Jane Lynch talks about the LA Gay & Lesbian Center, Sue Sylvester’s marriage on “Glee”

Jane Lynch should invest in a trophy case. The actress best known around the globe as Glee’s snarky cheerleading coach Sue Sylvester has been piling up hardware this year, most recently adding the Los Angeles Gay & Lesbian Center’s Rand Schrader Distinguished Achievement Award — its highest honor — to go alongside her Emmy. AfterEllen.com caught up with Lynch on the red carpet at the Center’s 39th annual gala on Saturday to discuss Sue Sylvester’s upcoming wedding, the show’s bullying story line and what recognition from the Center — where she serves as a board member — means to her.

AE: Sue’s getting married! Will it be a same-sex wedding?
Lynch: She’s getting married and it’s rather unconventional. I’m not going to say who or what or even what sex. It’s just so freakin’ weird, you’re going to love it.

AE: How does Carol Burnett play into the story?
Lynch: Carol plays my Nazi-hunting mother. She abandoned myself and my sister, Gene. She comes waltzing back into our lives after supposedly finding the last Nazi and she wants to sing at my wedding. It gets pretty interesting.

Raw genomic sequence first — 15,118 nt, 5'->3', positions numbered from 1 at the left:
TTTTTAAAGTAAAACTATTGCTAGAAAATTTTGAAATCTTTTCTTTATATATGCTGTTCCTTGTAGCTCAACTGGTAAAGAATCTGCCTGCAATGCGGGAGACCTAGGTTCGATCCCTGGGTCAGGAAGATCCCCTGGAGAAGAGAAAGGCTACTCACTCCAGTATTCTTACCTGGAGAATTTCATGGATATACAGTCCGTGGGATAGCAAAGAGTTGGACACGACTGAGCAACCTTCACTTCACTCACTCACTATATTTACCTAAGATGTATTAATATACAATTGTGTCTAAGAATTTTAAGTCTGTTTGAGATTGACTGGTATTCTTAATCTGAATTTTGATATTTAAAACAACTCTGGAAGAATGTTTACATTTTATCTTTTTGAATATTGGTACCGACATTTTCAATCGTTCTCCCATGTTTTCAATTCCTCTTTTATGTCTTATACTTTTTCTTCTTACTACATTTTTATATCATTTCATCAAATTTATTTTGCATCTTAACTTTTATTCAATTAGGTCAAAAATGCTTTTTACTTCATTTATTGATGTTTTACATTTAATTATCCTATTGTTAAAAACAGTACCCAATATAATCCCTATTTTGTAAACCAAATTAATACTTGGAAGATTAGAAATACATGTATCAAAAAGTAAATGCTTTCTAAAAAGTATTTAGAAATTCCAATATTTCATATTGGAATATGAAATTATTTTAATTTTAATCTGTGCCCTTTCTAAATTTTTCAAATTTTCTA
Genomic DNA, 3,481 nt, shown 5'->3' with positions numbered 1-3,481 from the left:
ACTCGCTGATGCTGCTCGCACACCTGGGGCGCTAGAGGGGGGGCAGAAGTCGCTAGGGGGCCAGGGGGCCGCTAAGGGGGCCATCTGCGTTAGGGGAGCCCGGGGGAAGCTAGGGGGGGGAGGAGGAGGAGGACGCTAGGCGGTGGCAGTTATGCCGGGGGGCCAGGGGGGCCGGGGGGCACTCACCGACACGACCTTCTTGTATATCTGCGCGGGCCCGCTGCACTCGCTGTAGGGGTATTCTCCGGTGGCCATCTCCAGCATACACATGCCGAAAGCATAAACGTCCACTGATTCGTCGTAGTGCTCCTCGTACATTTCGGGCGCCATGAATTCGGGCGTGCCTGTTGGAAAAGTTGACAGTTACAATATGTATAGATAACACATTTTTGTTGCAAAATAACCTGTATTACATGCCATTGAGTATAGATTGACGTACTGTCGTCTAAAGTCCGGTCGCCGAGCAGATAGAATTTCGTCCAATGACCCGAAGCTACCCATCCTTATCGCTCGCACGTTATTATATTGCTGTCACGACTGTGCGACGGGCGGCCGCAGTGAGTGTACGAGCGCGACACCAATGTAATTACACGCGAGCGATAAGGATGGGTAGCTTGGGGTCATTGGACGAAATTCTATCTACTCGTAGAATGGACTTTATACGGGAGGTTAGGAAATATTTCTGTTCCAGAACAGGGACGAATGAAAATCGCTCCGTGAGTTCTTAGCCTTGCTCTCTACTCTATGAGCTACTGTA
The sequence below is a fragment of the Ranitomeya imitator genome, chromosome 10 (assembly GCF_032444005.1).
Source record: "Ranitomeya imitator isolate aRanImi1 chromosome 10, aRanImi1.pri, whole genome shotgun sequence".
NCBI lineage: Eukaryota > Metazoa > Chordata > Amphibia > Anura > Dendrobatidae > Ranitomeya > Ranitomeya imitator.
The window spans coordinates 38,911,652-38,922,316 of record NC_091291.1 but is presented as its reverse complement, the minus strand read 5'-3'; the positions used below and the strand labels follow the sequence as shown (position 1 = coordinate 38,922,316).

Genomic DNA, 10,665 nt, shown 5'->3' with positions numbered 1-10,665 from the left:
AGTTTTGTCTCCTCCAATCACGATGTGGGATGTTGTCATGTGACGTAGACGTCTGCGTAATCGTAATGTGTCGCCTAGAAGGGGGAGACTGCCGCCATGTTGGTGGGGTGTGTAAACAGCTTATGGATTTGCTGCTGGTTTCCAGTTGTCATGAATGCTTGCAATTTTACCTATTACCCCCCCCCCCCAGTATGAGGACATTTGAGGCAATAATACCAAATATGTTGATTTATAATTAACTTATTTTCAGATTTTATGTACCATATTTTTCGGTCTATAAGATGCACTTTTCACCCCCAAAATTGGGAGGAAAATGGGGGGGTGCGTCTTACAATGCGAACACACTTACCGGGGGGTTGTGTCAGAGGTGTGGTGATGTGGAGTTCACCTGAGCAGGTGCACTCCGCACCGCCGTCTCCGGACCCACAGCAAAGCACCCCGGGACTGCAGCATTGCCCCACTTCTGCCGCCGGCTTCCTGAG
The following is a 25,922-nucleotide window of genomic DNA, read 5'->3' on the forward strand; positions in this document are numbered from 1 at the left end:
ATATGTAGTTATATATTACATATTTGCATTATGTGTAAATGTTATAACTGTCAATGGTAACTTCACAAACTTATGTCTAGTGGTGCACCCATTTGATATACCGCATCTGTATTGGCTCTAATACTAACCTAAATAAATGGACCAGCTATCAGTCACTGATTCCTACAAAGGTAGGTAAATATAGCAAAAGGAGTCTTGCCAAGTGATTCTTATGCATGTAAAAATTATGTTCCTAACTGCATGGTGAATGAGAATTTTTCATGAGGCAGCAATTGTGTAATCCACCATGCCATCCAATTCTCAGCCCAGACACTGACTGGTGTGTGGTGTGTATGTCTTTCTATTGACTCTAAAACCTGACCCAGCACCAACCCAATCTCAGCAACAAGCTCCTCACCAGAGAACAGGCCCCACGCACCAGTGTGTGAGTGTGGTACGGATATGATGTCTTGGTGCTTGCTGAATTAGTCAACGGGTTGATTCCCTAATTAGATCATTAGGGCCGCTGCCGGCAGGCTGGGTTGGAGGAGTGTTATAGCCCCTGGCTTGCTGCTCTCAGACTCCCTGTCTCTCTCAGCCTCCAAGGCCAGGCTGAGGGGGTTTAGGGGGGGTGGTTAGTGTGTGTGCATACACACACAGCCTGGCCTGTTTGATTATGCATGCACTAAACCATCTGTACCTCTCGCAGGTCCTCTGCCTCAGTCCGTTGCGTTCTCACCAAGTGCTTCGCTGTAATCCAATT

AE: Will Sue get married in a track suit?
Lynch: Close. The dress is so awesome. It’s by Ali Rahimi, the guy who did my outfit (at Saturday’s gala) and my Emmy, Golden Globes outfits. He’s a great designer and made a Sue Sylvester track suit wedding dress.

AE: What do you think of the bullying story line on Glee?
Lynch: I think it’s great. I’m glad that Ryan [Murphy] wrote that story line about the bullying. We added the fact — and a lot of people beat up gays because they’re gay deep down inside, some do, not everybody, some just hate gays — but it shows that the guy is fighting his own inner-homophobia and projecting it. That’s why he’s so mean to Kurt, because he can’t stand his own feelings.

AE: Why is this story important to tell?
Lynch: That’s what kids are doing out there, they’re trying to beat people up who are different than them. You get those ideas from your parents; nobody is that young and forms those ideas. They just don’t.

AE: Why is it important to support organizations like the Center?
Lynch: A lot of the kids who go to the Gay & Lesbian Center are kids who ran away from home, they may be abandoned by their parents because they’re gay, maybe they’re being bullied. But they’re on the street and they have the Center to come to to get food, a warm bed, comfort, counseling. You have a place to go. That’s why I give money to this organization: they actually do the work, they don’t represent ideals. They’re not fighting a battle; they’re actually giving comfort and helping kids out. That’s why I love this place.

AE: What does this award mean to you?
Lynch: It means the world to me that this place deems me worthy of an honor. I’ve been coming to this gala since 1992 and I did the AIDS Ride in 1996. As soon as I got enough money to start donating, this was the first place I donated to and I continue to. I love this place.

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